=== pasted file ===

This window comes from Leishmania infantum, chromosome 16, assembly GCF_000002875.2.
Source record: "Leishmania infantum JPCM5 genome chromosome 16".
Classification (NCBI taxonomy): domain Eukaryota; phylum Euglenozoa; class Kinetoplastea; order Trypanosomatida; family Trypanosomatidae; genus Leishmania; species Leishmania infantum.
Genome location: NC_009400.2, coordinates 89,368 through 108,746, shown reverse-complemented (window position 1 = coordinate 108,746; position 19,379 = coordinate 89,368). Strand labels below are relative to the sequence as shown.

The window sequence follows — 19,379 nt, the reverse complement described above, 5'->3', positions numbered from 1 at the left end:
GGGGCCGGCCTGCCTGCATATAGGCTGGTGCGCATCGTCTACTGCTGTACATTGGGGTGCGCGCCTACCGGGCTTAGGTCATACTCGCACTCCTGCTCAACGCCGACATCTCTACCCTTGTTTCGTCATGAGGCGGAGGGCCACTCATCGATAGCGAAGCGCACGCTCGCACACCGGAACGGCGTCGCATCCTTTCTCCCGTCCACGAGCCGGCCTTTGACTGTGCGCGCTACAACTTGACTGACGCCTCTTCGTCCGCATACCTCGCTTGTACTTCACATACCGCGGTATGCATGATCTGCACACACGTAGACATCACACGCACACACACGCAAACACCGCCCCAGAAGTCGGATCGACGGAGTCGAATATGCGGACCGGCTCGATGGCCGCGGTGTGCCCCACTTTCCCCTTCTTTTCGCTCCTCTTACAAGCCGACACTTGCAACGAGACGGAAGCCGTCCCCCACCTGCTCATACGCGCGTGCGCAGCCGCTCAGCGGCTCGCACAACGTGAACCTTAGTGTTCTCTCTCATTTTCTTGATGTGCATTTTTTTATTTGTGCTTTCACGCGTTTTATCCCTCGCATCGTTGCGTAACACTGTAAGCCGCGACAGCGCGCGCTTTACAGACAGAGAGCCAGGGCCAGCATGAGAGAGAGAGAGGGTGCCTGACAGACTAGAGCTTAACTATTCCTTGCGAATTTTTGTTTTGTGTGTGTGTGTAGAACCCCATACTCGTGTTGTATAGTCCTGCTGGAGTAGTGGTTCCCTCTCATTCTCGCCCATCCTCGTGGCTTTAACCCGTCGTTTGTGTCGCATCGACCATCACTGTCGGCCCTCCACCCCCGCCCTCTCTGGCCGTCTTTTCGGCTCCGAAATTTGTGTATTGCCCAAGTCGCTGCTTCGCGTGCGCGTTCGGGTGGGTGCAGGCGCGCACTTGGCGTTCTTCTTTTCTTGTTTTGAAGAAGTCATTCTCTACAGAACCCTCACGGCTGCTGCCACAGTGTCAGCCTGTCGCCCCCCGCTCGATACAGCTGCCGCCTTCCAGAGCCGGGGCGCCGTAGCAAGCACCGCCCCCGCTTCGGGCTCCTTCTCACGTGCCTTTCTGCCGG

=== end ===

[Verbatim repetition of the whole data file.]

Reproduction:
This window comes from Leishmania infantum, chromosome 16, assembly GCF_000002875.2.
Source record: "Leishmania infantum JPCM5 genome chromosome 16".
Classification (NCBI taxonomy): domain Eukaryota; phylum Euglenozoa; class Kinetoplastea; order Trypanosomatida; family Trypanosomatidae; genus Leishmania; species Leishmania infantum.
Genome location: NC_009400.2, coordinates 89,368 through 108,746, shown reverse-complemented (window position 1 = coordinate 108,746; position 19,379 = coordinate 89,368). Strand labels below are relative to the sequence as shown.

The window sequence follows — 19,379 nt, the reverse complement described above, 5'->3', positions numbered from 1 at the left end:
GGGGCCGGCCTGCCTGCATATAGGCTGGTGCGCATCGTCTACTGCTGTACATTGGGGTGCGCGCCTACCGGGCTTAGGTCATACTCGCACTCCTGCTCAACGCCGACATCTCTACCCTTGTTTCGTCATGAGGCGGAGGGCCACTCATCGATAGCGAAGCGCACGCTCGCACACCGGAACGGCGTCGCATCCTTTCTCCCGTCCACGAGCCGGCCTTTGACTGTGCGCGCTACAACTTGACTGACGCCTCTTCGTCCGCATACCTCGCTTGTACTTCACATACCGCGGTATGCATGATCTGCACACACGTAGACATCACACGCACACACACGCAAACACCGCCCCAGAAGTCGGATCGACGGAGTCGAATATGCGGACCGGCTCGATGGCCGCGGTGTGCCCCACTTTCCCCTTCTTTTCGCTCCTCTTACAAGCCGACACTTGCAACGAGACGGAAGCCGTCCCCCACCTGCTCATACGCGCGTGCGCAGCCGCTCAGCGGCTCGCACAACGTGAACCTTAGTGTTCTCTCTCATTTTCTTGATGTGCATTTTTTTATTTGTGCTTTCACGCGTTTTATCCCTCGCATCGTTGCGTAACACTGTAAGCCGCGACAGCGCGCGCTTTACAGACAGAGAGCCAGGGCCAGCATGAGAGAGAGAGAGGGTGCCTGACAGACTAGAGCTTAACTATTCCTTGCGAATTTTTGTTTTGTGTGTGTGTGTAGAACCCCATACTCGTGTTGTATAGTCCTGCTGGAGTAGTGGTTCCCTCTCATTCTCGCCCATCCTCGTGGCTTTAACCCGTCGTTTGTGTCGCATCGACCATCACTGTCGGCCCTCCACCCCCGCCCTCTCTGGCCGTCTTTTCGGCTCCGAAATTTGTGTATTGCCCAAGTCGCTGCTTCGCGTGCGCGTTCGGGTGGGTGCAGGCGCGCACTTGGCGTTCTTCTTTTCTTGTTTTGAAGAAGTCATTCTCTACAGAACCCTCACGGCTGCTGCCACAGTGTCAGCCTGTCGCCCCCCGCTCGATACAGCTGCCGCCTTCCAGAGCCGGGGCGCCGTAGCAAGCACCGCCCCCGCTTCGGGCTCCTTCTCACGTGCCTTTCTGCCGG